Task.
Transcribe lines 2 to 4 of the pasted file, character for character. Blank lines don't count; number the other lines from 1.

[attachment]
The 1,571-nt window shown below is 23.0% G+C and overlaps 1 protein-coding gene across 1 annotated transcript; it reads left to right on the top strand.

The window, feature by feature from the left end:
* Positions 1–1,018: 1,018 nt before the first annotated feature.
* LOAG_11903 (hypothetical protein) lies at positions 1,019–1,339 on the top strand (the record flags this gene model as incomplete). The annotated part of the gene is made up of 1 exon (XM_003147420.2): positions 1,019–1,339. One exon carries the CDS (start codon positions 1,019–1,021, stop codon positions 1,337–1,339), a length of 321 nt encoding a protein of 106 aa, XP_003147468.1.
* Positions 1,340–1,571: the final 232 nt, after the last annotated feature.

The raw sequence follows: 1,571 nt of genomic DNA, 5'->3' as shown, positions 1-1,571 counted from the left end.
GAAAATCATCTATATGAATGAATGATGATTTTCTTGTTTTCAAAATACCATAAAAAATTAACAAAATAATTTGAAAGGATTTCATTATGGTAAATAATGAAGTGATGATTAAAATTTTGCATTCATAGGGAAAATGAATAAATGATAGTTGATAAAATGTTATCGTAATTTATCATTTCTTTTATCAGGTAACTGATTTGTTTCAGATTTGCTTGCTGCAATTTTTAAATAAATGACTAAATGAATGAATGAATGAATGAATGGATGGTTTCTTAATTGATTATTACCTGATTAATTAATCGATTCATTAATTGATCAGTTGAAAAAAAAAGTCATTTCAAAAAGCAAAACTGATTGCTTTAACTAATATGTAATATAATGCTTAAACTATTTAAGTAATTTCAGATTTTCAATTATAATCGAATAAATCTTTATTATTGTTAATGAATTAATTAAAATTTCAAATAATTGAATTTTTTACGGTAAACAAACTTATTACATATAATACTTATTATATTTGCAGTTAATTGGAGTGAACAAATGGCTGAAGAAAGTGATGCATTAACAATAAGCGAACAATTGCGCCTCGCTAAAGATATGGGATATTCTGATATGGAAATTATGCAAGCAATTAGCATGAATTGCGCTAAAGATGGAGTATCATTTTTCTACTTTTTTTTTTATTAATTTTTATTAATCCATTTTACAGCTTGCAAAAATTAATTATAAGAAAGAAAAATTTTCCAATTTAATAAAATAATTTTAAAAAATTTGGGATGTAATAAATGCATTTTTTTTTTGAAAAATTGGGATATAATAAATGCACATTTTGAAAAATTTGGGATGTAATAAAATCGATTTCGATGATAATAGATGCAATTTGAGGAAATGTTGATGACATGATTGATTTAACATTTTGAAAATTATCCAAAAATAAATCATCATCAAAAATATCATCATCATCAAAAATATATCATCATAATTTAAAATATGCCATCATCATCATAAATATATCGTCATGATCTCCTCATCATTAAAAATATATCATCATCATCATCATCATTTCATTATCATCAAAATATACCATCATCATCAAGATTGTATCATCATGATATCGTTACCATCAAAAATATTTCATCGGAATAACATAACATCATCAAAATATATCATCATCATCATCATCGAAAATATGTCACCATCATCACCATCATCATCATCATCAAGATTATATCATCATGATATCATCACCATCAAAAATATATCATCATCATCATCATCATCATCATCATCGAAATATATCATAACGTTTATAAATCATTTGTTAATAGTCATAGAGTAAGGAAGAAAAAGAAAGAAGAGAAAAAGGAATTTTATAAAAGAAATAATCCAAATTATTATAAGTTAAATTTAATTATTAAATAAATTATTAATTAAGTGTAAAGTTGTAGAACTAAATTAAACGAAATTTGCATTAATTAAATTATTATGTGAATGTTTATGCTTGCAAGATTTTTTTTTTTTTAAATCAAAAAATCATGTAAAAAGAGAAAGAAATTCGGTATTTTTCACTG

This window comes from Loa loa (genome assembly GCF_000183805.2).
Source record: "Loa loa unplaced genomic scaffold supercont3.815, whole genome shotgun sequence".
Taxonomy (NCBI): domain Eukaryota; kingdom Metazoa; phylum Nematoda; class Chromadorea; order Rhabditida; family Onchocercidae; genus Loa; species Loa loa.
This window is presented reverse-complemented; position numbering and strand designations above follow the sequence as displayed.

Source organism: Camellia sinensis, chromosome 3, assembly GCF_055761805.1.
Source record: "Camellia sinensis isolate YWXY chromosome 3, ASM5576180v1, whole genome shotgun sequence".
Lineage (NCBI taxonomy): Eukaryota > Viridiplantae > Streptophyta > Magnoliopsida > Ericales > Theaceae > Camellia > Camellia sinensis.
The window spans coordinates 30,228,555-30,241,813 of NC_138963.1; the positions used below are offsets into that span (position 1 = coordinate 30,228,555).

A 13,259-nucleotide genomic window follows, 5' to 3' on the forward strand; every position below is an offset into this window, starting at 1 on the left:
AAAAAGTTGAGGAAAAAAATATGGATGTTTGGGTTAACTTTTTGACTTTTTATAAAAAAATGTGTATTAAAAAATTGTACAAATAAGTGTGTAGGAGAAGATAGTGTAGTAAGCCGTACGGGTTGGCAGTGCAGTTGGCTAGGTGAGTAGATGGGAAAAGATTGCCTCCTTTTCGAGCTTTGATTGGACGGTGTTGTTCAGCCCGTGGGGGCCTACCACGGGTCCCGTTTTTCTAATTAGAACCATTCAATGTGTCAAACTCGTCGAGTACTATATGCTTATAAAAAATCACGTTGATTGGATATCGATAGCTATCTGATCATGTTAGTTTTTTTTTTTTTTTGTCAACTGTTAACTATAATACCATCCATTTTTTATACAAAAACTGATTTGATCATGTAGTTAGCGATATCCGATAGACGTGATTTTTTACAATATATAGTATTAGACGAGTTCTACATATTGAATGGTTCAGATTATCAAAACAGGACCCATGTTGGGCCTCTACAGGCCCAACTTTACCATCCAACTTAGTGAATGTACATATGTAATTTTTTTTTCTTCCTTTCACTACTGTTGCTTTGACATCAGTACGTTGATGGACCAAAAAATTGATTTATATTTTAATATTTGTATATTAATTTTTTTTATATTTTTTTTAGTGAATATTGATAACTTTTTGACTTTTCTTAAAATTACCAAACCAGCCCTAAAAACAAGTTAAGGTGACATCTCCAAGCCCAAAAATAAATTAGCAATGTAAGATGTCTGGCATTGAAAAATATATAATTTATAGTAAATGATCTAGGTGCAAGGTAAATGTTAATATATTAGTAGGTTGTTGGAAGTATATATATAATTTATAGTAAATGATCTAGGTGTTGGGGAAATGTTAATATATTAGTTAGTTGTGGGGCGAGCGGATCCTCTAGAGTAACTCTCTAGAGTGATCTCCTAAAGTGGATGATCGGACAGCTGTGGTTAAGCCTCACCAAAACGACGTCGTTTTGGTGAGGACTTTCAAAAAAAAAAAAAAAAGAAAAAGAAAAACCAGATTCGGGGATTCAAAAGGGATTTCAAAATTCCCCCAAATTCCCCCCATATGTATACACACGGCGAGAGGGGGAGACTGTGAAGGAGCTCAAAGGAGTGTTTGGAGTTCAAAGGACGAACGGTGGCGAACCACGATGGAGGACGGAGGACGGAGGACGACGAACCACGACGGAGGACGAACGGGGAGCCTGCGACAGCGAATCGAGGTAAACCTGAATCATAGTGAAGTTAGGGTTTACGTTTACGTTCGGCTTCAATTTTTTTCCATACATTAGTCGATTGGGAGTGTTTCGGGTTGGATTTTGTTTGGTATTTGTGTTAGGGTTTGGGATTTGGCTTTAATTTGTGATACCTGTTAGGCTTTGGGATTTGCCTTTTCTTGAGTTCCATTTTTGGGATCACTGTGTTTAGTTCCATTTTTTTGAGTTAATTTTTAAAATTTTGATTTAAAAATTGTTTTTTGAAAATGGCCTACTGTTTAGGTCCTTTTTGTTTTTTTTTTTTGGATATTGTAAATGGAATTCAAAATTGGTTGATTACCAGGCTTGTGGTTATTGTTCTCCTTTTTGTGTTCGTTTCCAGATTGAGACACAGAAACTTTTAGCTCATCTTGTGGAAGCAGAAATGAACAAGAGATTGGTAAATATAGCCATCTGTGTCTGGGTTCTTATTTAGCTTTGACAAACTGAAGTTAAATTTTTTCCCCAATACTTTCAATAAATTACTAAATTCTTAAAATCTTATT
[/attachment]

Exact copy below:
The window, feature by feature from the left end:
* Positions 1–1,018: 1,018 nt before the first annotated feature.
* LOAG_11903 (hypothetical protein) lies at positions 1,019–1,339 on the top strand (the record flags this gene model as incomplete). The annotated part of the gene is made up of 1 exon (XM_003147420.2): positions 1,019–1,339. One exon carries the CDS (start codon positions 1,019–1,021, stop codon positions 1,337–1,339), a length of 321 nt encoding a protein of 106 aa, XP_003147468.1.